Nissan set to begin production of new Juke car in Sunderland

Nissan set to begin production of new Juke car in Sunderland
Nissan set to begin production of new Juke car in Sunderland

Production of a new model of the Nissan Juke will being in the UK next week following a £100m investment at its Sunderland plant, the Japanese car giant has revealed.

European chairman Gianluca de Ficchy confirmed the move this morning on a visit to the plant, where unions revealed last night hat night shifts were ending.

Nissan said last week that plans to build the Qashqai on Wearside had not changed following speculation that it could change its mind if the UK leaves the EU without a deal. It said it is still waiting for clarity about what the future trading relationship between the EU and UK would look like.

UK design focuses on European markets

Nissan's Sunderland plant supports more than 35,000 jobs in the UK (Photo: Nissan/PA Wire)
Nissan’s Sunderland plant supports more than 35,000 jobs in the UK (Photo: Nissan/PA Wire)

The new Juke has been designed and manufactured in the UK, aimed specifically at European markets, with two-thirds of its components coming from the EU and 70 per cent of production destined for the Continent.

Mr de Ficchy said: “The new Juke represents a further £100m investment in our Sunderland plant and is designed, engineered and manufactured in the UK for European customers.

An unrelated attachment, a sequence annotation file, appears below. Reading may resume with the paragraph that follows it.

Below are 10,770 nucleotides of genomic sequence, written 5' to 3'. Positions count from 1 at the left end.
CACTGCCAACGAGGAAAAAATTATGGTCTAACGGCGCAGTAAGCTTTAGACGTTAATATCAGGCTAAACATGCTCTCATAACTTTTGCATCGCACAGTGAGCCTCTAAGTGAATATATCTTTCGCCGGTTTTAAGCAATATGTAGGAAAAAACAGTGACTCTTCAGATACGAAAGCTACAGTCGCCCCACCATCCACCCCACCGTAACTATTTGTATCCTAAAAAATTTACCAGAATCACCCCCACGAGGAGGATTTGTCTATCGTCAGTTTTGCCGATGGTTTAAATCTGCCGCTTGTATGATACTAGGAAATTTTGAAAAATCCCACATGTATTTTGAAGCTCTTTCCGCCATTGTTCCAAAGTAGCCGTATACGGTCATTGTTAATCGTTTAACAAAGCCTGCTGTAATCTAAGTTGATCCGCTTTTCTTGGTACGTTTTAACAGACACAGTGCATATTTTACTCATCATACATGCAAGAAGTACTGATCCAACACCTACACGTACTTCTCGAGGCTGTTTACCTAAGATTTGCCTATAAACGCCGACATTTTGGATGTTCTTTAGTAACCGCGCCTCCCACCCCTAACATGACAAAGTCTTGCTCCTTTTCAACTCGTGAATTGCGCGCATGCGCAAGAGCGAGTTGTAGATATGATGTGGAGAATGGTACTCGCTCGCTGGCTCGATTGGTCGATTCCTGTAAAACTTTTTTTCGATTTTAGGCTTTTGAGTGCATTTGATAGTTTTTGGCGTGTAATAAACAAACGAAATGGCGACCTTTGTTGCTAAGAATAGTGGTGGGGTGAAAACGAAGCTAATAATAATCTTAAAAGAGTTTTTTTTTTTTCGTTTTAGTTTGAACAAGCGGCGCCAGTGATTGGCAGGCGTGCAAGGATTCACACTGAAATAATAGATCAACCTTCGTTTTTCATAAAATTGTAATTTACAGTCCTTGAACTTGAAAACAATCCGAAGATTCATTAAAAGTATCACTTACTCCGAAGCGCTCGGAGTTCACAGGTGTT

“Thirty-five years ago Nissan decided to create a plant in the UK to serve our European markets. Ten million vehicles later, Sunderland is the biggest UK car plant in history and the all-new Juke is the most connected Nissan car.

“With more than 35,000 jobs supported by Nissan in the UK, I would like to thank our experienced and skilled teams in Paddington, Cranfield and Sunderland, and our wider supply base, for their efforts in bringing this all-new model to life.”

Tough times for car sales

Nissan is committing to the Sunderland plant at a time when cars sales are suffering in the face of economic uncertainty.

Car sales in September, the industry’s second most important month, increased by 1.3 per cent from a year earlier, well below the double-digit growth hoped for. In the first nine months of the year, car sales fell 2.5 per cent to 1.86m, the Society of Motor Manufacturers and Traders reported.